Pneumococcal Vaccine Uptake Among Australian Hajj Pilgrims in 2011-13
Mohamed Tashani, Osamah Barasheed, Mohammad Azeem, Mohammad Alfelali, Al-Mamoon Badahdah, Hamid Bokhary, Nedal Almasri, Jassir Alshehri, Ghassan Matbouly, Nadeen Kalantan, Leon Heron, Iman Ridda, Elizabeth Haworth, Atif Asghar, Harunor Rashid and Robert Booy on behalf of the Hajj Research TeamAffiliation:
National Centre for Immunisation, Research and Surveillance, The Children’s Hospital at Westmead, Locked Bag 4001, Westmead, NSW 2145, Australia.
AbstractThe uptake of the pneumococcal vaccine is suboptimal in Australia and remains unknown among Australian Hajj pilgrims, many of whom are eligible because of age or underlying disease and at particular risk because of travel and activities at Hajj. Pneumococcal vaccination uptake was examined over three consecutive years (2011 to 2013) through anonymous self-administered cross sectional surveys among Australian pilgrims who assembled in Mina valley, Mecca, Saudi Arabia. Respectively, 158, 513 and 219 pilgrims were recruited in 2011, 2012 and 2013; their mean ages were 43.8 (SD±13), 43 (SD±13.5) and 42.6 (SD±12.3) years; males accounted for 67 (42.4%), 325 (63.4%) and 172 (78.5%). Pneumococcal vaccine uptake rates were 28.5% (45/158), 28.7% (147/513) and 14.2% (31/219); among the pilgrims with ‘at risk’ conditions the pneumococcal vaccine uptake rates were 15 (30.6%), 43 (45.3%) and 9 (29%) respectively. According to our surveys, the pneumococcal vaccine uptake among Australian pilgrims is low. Further research is needed to explore the reasons through a validated study.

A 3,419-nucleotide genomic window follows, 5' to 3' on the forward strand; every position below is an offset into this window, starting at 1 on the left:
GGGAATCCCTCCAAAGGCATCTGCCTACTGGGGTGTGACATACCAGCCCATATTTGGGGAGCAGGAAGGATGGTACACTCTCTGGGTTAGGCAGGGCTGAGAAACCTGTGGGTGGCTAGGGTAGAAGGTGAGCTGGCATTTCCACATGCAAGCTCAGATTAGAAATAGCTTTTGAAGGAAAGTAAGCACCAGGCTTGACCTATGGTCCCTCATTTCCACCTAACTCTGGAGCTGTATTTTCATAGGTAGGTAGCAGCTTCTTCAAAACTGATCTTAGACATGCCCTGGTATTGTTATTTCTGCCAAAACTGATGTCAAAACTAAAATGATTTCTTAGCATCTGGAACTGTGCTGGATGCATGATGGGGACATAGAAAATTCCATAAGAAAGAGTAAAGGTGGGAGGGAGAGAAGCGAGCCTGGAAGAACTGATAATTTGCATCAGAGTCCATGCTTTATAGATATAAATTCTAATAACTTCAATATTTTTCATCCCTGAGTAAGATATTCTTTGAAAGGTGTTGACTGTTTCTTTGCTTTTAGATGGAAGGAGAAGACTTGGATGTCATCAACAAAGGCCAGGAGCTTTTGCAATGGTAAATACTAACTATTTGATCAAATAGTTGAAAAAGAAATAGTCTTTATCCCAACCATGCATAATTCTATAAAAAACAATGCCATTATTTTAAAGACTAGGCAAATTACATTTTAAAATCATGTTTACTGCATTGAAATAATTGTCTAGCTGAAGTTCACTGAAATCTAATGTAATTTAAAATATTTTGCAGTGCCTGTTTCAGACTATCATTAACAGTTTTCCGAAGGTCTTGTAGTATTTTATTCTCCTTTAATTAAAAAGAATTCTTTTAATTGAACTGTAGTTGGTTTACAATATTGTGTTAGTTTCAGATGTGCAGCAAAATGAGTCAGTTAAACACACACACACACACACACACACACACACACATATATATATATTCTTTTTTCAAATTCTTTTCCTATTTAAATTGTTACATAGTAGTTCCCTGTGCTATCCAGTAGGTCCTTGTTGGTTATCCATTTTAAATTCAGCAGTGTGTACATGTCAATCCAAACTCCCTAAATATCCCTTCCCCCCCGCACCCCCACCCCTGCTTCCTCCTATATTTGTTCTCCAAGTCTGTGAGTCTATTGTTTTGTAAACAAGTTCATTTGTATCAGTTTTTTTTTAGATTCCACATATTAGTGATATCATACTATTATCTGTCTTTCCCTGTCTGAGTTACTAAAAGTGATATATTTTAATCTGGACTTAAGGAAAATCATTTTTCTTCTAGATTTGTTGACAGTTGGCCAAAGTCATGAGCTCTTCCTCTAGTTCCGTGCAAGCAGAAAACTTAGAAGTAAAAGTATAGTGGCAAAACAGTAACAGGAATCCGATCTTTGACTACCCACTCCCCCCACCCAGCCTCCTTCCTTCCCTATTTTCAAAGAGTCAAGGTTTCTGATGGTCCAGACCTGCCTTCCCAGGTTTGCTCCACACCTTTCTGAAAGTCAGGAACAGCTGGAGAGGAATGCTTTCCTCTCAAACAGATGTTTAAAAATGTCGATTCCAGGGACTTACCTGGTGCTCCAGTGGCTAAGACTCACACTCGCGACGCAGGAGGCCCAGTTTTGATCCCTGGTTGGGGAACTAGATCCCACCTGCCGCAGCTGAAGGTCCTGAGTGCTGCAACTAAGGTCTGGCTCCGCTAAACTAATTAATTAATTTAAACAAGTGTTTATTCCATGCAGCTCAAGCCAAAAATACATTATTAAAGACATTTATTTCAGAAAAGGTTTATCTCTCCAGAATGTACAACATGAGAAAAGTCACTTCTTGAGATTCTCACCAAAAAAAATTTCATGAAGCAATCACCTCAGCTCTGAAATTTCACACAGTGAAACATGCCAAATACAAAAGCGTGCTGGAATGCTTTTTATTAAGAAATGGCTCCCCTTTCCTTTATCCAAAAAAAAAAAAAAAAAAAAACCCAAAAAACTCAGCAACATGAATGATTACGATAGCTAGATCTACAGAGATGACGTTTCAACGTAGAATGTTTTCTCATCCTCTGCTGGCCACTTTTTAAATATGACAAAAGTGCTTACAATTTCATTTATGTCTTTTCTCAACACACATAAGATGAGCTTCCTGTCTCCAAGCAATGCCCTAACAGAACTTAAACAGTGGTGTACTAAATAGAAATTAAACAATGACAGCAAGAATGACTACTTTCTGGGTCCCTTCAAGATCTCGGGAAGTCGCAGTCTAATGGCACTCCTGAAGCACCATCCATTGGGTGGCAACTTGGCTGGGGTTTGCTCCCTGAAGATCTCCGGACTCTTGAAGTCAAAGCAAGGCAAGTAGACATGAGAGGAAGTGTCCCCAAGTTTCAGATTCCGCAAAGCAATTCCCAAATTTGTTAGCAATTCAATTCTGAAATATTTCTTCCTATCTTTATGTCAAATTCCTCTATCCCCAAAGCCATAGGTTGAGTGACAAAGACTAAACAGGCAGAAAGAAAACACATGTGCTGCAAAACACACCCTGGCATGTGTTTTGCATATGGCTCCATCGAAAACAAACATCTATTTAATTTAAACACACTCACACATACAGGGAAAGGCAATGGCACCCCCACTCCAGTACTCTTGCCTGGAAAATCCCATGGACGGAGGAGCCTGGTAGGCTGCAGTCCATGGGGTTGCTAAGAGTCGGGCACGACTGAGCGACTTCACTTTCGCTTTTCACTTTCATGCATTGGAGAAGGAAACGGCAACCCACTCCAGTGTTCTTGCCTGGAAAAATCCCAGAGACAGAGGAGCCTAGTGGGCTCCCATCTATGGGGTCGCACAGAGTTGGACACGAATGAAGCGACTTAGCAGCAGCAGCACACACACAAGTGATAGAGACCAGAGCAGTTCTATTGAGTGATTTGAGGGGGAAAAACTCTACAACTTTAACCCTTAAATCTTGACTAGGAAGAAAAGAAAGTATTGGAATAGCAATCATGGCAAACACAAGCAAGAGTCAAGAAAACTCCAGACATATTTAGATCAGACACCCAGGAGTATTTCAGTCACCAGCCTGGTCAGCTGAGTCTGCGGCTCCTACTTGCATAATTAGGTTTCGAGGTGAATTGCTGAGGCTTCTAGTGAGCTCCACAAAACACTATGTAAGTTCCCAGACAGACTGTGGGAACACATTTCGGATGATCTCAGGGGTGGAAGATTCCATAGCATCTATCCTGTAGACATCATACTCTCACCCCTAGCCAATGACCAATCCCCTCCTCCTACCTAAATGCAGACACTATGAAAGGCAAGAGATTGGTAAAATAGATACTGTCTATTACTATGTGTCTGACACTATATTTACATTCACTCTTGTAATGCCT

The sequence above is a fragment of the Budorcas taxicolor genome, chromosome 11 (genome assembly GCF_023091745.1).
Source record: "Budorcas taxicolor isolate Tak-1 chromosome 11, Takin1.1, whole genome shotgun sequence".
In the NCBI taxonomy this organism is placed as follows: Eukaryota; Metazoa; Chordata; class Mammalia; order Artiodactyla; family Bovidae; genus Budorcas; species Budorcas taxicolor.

Hajj, Mecca, Pneumococcal vaccine, vaccination coverage.
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